Useful command lines in Ubuntu that help using terminals

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My favorite terminal application

Terminator allows you to open multiple terminals in one window, which can boost your productivity by operating two or more shells side by side or in grids.

It can be installed to Ubuntu by running the following code:

sudo apt-get install terminator

Shortcut keys:

Action Shortcut
Split horizontally Shift+Ctrl+O
Split Vertically Shift+Ctrl+E
Focus on above terminal Alt + UP
Focus on terminal below Alt + Down
Focus on left terminal Alt + Left
Focus on right terminal Alt + Right
Create a new Tab Shift+Ctrl+T
Switch to previous Tab Ctrl+PageUp
Switch to next Tab Ctrl+PageDown
Create a new Window Shift+Ctrl+I
Focus on next window Alt + TAB
Close window Shift+Ctrl+Q
Close terminal Shift+Ctrl+W
Increase font size Ctrl + +
Decrease font size Ctrl + -
Restore original font size Ctrl + 0
Resize termainal Shift+Ctrl+Arrow
Toggle Full Screen F11

Useful commands

Show running processes in Linux

  • top
  • ps -A

For more infomation, please find from:

Get root permission for GUI file manager

  • sudo nautilus

Find previous commands

  • history Display a list of previous commands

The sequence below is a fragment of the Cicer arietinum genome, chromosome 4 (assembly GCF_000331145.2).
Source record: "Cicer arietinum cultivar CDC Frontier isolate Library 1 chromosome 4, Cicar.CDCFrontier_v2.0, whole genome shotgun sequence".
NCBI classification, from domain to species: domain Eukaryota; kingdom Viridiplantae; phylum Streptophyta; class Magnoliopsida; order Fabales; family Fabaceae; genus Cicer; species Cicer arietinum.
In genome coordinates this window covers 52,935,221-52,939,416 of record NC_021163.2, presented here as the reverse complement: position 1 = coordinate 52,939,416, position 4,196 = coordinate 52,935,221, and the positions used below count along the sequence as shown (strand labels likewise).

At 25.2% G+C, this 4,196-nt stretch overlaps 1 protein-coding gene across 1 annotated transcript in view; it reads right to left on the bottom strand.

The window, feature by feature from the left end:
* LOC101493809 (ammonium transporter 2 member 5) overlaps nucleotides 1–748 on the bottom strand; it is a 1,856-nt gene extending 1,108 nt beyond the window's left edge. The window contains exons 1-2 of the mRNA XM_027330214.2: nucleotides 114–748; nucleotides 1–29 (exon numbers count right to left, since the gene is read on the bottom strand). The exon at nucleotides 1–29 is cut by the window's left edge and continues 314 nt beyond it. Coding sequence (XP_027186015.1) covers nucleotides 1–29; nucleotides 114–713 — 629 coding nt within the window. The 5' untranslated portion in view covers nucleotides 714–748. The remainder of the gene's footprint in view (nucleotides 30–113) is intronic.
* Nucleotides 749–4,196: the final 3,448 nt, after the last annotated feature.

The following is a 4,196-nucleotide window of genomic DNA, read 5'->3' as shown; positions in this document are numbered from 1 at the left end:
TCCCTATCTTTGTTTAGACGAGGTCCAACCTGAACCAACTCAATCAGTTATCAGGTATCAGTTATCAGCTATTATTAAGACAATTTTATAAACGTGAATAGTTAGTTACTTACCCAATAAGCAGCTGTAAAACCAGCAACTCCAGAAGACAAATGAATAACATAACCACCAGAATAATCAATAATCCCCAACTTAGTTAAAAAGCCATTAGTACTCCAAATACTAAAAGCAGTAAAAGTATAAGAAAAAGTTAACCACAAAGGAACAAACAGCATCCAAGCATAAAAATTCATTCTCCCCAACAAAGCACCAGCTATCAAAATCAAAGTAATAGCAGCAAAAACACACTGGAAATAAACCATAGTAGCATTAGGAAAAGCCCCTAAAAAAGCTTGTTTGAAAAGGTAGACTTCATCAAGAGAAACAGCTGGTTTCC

• !n where n is the index of a command displayed by history, e.g. !4
  • Ctrl+R Find the historical commands Suggest a previous command that starts with the chars as you type

Execute a shell script

In Ubuntu, a shell script is a .sh file that contains a series of commands in a Unix shell, similar to a batch (.bat) file in Windows. In a .sh file, it is often typed with #! /bin/bash in the first line to indicate that is a bash script. For example,

#! /bin/bash

echo "System"
uname -o
echo "Memory Usage"
free -m
echo "Local Library Path"

Save as, and then need the file executable, by running the following command in the terminal:

chmod +x

chmod is a command to change file permission, +x is the argument to set execute permission to the file.

After that, you can ./ in front of the filename to execute the shell file in the terminal, i.e.


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Chris F. Author of this blog, M.Phil.
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